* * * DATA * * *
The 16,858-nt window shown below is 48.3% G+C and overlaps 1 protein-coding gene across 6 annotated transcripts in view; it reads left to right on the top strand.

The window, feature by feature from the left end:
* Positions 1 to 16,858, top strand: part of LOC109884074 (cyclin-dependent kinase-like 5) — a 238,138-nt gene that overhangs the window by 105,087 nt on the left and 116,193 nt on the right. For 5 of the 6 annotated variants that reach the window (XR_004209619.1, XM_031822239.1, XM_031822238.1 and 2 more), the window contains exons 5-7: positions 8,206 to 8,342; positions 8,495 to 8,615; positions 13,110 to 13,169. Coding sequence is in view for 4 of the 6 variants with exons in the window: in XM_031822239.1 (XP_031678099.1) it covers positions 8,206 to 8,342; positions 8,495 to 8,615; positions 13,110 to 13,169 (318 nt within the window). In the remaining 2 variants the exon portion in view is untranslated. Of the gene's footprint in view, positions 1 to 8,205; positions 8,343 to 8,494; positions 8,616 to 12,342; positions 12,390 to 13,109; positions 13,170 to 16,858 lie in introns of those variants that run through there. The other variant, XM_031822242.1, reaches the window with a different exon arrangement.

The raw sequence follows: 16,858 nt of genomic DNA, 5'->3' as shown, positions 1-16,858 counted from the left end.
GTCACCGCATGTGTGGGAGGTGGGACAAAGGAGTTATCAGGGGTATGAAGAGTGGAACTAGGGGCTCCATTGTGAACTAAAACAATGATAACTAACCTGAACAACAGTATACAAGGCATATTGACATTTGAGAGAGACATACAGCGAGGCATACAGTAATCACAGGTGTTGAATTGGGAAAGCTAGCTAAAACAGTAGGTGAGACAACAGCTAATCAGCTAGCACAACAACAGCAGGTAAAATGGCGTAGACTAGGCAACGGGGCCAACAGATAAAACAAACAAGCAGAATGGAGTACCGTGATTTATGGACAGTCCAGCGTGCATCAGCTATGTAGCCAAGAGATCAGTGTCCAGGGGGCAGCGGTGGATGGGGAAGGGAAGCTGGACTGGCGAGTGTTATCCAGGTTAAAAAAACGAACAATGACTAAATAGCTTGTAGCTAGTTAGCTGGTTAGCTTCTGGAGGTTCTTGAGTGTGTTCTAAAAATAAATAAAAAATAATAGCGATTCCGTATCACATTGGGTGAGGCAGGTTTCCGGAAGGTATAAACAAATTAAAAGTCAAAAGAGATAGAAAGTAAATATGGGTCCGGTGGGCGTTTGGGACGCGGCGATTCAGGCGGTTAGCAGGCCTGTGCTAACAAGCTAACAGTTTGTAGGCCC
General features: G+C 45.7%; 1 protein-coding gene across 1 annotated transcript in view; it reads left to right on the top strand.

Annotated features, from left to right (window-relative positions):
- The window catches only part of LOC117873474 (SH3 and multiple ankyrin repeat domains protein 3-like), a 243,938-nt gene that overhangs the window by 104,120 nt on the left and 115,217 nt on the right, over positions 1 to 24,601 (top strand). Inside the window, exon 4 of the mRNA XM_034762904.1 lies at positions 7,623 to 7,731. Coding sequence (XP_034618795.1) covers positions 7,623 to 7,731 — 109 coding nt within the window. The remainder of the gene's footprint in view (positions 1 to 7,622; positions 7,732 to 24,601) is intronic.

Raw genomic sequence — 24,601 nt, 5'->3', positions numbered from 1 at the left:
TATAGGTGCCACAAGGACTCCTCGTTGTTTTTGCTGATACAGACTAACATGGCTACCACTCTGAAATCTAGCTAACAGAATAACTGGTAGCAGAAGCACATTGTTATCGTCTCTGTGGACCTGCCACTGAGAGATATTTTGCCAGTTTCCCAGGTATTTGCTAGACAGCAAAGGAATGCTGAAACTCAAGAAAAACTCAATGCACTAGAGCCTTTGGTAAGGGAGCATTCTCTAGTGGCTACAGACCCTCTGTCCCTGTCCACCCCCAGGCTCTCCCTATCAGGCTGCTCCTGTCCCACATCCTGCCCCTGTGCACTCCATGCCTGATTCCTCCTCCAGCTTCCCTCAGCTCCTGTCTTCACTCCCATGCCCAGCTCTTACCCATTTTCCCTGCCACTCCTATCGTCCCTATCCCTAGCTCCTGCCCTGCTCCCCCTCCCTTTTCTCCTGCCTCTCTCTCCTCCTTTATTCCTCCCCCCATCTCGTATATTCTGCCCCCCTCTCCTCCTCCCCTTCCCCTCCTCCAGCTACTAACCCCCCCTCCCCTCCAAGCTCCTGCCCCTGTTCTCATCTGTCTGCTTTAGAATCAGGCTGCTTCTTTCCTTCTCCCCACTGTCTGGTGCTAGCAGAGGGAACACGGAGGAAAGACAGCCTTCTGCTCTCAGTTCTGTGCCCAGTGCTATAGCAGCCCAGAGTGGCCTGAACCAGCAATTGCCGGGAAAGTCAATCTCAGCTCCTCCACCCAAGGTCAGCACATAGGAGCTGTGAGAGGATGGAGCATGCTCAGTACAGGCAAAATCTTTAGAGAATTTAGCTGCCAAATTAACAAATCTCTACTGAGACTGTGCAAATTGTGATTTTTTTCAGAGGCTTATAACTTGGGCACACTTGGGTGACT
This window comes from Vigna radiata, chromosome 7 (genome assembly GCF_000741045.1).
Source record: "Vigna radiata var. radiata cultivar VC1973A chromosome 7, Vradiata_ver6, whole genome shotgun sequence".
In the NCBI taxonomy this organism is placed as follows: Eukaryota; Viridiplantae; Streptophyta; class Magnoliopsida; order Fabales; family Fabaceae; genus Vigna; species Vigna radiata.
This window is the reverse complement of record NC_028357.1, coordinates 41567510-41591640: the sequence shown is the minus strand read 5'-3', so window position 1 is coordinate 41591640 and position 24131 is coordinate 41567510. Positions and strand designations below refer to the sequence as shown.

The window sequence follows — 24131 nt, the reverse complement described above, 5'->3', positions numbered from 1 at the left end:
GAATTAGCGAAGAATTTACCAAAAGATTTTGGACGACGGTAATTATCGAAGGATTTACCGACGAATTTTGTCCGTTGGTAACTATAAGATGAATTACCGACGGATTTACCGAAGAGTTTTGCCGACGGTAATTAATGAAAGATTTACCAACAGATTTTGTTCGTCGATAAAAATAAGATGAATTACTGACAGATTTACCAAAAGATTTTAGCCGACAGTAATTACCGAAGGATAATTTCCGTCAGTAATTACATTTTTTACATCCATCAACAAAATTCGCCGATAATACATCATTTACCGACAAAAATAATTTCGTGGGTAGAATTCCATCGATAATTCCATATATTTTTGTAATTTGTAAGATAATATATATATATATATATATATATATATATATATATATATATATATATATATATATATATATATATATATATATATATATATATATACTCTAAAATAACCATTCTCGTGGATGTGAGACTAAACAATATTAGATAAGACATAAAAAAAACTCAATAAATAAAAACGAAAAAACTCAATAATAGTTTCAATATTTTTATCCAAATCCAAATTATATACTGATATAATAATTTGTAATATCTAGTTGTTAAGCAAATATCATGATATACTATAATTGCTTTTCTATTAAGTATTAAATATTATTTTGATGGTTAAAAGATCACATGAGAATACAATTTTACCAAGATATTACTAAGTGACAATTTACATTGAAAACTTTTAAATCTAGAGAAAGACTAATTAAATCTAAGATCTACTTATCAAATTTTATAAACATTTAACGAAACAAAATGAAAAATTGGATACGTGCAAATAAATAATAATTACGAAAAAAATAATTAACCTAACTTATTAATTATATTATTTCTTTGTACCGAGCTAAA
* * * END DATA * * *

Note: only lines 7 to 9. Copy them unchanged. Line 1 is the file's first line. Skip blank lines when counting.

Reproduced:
Annotated features, from left to right (window-relative positions):
- The window catches only part of LOC117873474 (SH3 and multiple ankyrin repeat domains protein 3-like), a 243,938-nt gene that overhangs the window by 104,120 nt on the left and 115,217 nt on the right, over positions 1 to 24,601 (top strand). Inside the window, exon 4 of the mRNA XM_034762904.1 lies at positions 7,623 to 7,731. Coding sequence (XP_034618795.1) covers positions 7,623 to 7,731 — 109 coding nt within the window. The remainder of the gene's footprint in view (positions 1 to 7,622; positions 7,732 to 24,601) is intronic.

Raw genomic sequence — 24,601 nt, 5'->3', positions numbered from 1 at the left: